Quaero is billed as Europe's answer to Google, but it has a lot to live up to.
The awkward word — which means "to search" in Latin — is unlikely to flash across the continent's computer screens anytime soon.
So far Quaero is just a scattering of top tech minds in labs across France and Germany, working on what they hope will be the world's most advanced multimedia search engine.
Quaero epitomizes European ambitions — especially for French President Jacques Chirac — of creating alternatives to U.S. technological prowess. But facing off against super-rich, super-talented U.S. companies may prove daunting for the cumbersome consortium of European companies and public agencies hatching Quaero.
"We must meet the global challenge of the American giants Google and Yahoo," Chirac said in an address last week laying out his policy priorities for 2006.
"Today the new geography of knowledge and cultures is being drawn. Tomorrow, that which is not available online runs the risk of being invisible to the world," he said.
Designers insist that Quaero will not just be a search engine but a set of tools for translating, identifying and indexing images, sound and text.
The technology would work with all platforms — desktops, mobile devices and even televisions — and be sold to television companies, filmmakers, post-production facilities and anyone who creates or uses audiovisual content, according to France's electronics giant Thomson.
"Yes, it's highly ambitious," said Jean-Luc Moullet, who oversees the Quaero project at Thomson. "There's nothing to compare it to."
But details are scant. None of the key players — including Thomson, France Telecom and Deutsche Telekom — would comment on cost.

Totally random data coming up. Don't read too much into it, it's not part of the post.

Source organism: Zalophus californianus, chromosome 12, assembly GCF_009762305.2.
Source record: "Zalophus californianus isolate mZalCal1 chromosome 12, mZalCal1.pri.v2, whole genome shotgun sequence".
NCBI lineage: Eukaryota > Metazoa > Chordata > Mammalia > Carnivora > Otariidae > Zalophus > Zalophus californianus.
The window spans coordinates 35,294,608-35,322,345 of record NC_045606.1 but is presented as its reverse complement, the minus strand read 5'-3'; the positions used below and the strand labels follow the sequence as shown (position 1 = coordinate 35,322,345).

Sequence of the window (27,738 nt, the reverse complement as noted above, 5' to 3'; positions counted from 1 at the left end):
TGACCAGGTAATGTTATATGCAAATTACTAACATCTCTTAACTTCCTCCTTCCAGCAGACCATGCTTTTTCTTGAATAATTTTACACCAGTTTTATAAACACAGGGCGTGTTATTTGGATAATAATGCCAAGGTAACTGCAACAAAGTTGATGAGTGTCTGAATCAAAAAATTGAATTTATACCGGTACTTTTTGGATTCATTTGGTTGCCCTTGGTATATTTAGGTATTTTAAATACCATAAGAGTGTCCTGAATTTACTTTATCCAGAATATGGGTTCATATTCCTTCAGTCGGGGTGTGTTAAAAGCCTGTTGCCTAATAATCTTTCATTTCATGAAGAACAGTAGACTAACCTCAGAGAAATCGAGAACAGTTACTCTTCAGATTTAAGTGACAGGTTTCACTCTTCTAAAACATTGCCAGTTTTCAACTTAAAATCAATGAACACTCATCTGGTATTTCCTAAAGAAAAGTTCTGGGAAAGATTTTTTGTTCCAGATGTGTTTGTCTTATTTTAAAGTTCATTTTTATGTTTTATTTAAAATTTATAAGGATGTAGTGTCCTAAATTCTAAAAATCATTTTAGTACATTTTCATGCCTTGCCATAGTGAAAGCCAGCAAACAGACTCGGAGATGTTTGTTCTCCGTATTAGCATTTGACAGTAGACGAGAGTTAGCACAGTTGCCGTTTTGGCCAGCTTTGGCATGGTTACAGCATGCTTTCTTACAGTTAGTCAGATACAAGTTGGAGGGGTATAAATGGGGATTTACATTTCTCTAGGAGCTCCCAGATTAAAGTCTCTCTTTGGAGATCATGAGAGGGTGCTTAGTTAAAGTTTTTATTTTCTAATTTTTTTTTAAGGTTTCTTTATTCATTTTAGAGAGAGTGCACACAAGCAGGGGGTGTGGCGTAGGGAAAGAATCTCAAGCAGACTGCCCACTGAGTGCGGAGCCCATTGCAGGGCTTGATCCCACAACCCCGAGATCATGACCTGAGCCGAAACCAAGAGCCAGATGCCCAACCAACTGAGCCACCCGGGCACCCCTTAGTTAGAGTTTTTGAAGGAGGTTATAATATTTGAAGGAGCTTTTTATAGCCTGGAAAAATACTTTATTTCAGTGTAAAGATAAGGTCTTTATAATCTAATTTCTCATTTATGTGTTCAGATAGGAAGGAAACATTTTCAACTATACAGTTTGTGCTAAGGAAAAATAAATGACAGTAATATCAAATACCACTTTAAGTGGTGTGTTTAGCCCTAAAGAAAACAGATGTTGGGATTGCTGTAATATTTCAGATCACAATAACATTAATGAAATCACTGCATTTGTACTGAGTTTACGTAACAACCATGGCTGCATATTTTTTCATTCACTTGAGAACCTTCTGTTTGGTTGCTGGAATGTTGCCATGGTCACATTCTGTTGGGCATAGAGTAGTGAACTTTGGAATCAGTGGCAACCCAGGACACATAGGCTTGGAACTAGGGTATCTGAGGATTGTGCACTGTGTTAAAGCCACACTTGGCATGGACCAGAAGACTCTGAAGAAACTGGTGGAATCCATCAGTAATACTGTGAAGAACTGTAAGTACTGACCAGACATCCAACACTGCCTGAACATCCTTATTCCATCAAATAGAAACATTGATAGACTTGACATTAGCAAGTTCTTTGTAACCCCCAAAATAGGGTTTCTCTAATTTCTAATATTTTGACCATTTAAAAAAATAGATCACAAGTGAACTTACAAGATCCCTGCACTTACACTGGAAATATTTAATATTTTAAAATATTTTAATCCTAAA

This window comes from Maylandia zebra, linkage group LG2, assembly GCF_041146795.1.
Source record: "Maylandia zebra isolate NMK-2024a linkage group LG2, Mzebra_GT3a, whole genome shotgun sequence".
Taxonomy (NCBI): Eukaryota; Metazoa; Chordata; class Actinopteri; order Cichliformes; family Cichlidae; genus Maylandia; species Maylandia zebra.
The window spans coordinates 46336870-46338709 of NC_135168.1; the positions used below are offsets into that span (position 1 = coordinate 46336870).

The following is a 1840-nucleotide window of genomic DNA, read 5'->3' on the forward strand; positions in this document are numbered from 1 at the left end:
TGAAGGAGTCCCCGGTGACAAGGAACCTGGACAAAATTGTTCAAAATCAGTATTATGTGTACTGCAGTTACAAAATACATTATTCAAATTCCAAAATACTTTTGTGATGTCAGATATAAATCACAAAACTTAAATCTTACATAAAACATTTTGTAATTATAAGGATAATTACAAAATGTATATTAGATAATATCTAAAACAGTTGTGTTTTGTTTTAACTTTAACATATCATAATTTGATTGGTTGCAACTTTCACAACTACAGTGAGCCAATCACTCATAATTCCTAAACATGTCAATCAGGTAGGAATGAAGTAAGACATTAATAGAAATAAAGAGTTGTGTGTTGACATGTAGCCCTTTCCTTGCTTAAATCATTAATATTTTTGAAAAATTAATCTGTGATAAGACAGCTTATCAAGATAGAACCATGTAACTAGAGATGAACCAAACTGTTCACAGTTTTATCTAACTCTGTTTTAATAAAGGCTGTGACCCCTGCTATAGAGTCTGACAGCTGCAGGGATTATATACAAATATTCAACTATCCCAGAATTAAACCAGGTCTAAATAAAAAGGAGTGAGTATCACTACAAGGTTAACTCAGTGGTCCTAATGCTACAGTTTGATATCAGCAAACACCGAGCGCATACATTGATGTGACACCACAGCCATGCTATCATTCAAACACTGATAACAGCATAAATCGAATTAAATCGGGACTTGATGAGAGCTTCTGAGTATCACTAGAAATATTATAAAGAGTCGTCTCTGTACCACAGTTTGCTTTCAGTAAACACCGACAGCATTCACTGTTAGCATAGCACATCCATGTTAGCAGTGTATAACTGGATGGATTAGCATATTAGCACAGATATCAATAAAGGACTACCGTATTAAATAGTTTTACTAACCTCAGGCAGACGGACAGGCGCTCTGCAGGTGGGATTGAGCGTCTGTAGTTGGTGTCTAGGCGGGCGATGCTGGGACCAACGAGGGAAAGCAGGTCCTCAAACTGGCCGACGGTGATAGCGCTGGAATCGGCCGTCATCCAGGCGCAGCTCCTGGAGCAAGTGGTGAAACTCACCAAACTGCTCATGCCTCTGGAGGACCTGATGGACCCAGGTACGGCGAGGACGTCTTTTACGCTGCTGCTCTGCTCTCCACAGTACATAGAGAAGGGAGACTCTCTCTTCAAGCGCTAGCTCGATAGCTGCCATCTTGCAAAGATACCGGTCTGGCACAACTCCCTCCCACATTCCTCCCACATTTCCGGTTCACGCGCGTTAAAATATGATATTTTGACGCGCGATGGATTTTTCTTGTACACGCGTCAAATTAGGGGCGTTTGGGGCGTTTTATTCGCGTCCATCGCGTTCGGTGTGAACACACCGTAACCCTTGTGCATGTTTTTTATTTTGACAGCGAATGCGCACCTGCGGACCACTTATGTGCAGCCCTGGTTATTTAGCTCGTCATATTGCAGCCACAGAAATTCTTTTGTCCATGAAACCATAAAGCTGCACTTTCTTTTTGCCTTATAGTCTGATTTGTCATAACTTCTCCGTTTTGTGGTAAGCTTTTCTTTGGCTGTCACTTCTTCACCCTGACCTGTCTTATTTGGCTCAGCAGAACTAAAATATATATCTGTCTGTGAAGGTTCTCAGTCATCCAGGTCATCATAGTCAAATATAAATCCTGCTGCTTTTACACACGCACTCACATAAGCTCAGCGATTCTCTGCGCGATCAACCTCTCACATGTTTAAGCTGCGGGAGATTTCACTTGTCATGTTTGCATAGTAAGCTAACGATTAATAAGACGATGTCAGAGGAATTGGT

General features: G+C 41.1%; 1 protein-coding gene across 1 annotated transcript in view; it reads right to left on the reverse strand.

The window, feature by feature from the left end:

Mountain View, California-based Google Inc. wants to become a lot more than an Internet search engine.
It's already introducing an array of new software and offering telecommunications services that move it well beyond its roots. Google also has been aggressively seeking ways to import offline media, such as books and television shows, into its Internet search engine.
Quaero is hardly the first attempt to develop a compelling alternative to Google, which has emerged as one of the world's best known — and most valuable — companies just seven years after its inception in a Silicon Valley garage.
Even U.S. technology powerhouses like Yahoo Inc. and Microsoft Corp. haven't been able to erode Google's dominance, even after spending tens of millions of dollars to improve their search engines. Through November, Google held a 40 percent share of the U.S. search market, up from 35 percent in the previous year, according to comScore Media Metrix. Google's lead outside the United States is believed to be even larger.
Quaero is the latest in a string of largely French-led efforts to compete with America's dominance of the global marketplace, a theme of Chirac's foreign policy.
French broadcasters are planning an international television network aimed at presenting a more French view of world events than CNN and the British Broadcasting Corp. The network, CFII, will broadcast in French and English to Europe, the Middle East and Africa beginning sometime in the next year.
Europe launched a satellite last month aimed at rivaling the U.S. Global Positioning System. France has also launched an effort to put libraries online, a response to an ambitious book-scanning project at Google.
Techies are cautious about Quaero's prospects.
"Europe has a lot of catching up to do," said Jerome Bouteiller, editor of the French online magazine Neteconomie.